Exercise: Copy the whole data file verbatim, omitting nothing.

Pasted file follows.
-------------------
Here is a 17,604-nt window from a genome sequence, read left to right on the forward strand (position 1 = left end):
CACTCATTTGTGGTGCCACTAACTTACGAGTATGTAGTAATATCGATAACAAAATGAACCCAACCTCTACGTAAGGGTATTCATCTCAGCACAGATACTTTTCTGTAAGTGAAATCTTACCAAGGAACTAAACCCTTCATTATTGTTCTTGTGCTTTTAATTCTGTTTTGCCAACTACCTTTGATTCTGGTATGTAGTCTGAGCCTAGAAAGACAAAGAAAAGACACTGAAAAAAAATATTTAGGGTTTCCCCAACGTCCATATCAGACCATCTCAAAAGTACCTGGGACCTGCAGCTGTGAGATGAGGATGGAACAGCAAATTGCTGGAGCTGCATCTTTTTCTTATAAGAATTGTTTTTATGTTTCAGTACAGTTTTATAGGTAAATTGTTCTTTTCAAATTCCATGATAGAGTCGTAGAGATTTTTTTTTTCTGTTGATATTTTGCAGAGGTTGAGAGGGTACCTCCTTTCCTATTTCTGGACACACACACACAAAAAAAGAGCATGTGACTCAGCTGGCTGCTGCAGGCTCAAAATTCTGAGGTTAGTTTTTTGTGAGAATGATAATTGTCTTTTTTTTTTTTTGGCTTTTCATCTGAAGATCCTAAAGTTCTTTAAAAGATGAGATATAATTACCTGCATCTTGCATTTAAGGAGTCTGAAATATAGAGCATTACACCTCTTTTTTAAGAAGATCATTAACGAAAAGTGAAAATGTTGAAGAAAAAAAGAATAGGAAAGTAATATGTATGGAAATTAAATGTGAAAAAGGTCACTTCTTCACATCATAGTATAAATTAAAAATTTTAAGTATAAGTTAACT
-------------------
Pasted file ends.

Here is a 17,604-nt window from a genome sequence, read left to right on the forward strand (position 1 = left end):
CACTCATTTGTGGTGCCACTAACTTACGAGTATGTAGTAATATCGATAACAAAATGAACCCAACCTCTACGTAAGGGTATTCATCTCAGCACAGATACTTTTCTGTAAGTGAAATCTTACCAAGGAACTAAACCCTTCATTATTGTTCTTGTGCTTTTAATTCTGTTTTGCCAACTACCTTTGATTCTGGTATGTAGTCTGAGCCTAGAAAGACAAAGAAAAGACACTGAAAAAAAATATTTAGGGTTTCCCCAACGTCCATATCAGACCATCTCAAAAGTACCTGGGACCTGCAGCTGTGAGATGAGGATGGAACAGCAAATTGCTGGAGCTGCATCTTTTTCTTATAAGAATTGTTTTTATGTTTCAGTACAGTTTTATAGGTAAATTGTTCTTTTCAAATTCCATGATAGAGTCGTAGAGATTTTTTTTTTCTGTTGATATTTTGCAGAGGTTGAGAGGGTACCTCCTTTCCTATTTCTGGACACACACACACAAAAAAAGAGCATGTGACTCAGCTGGCTGCTGCAGGCTCAAAATTCTGAGGTTAGTTTTTTGTGAGAATGATAATTGTCTTTTTTTTTTTTTGGCTTTTCATCTGAAGATCCTAAAGTTCTTTAAAAGATGAGATATAATTACCTGCATCTTGCATTTAAGGAGTCTGAAATATAGAGCATTACACCTCTTTTTTAAGAAGATCATTAACGAAAAGTGAAAATGTTGAAGAAAAAAAGAATAGGAAAGTAATATGTATGGAAATTAAATGTGAAAAAGGTCACTTCTTCACATCATAGTATAAATTAAAAATTTTAAGTATAAGTTAACT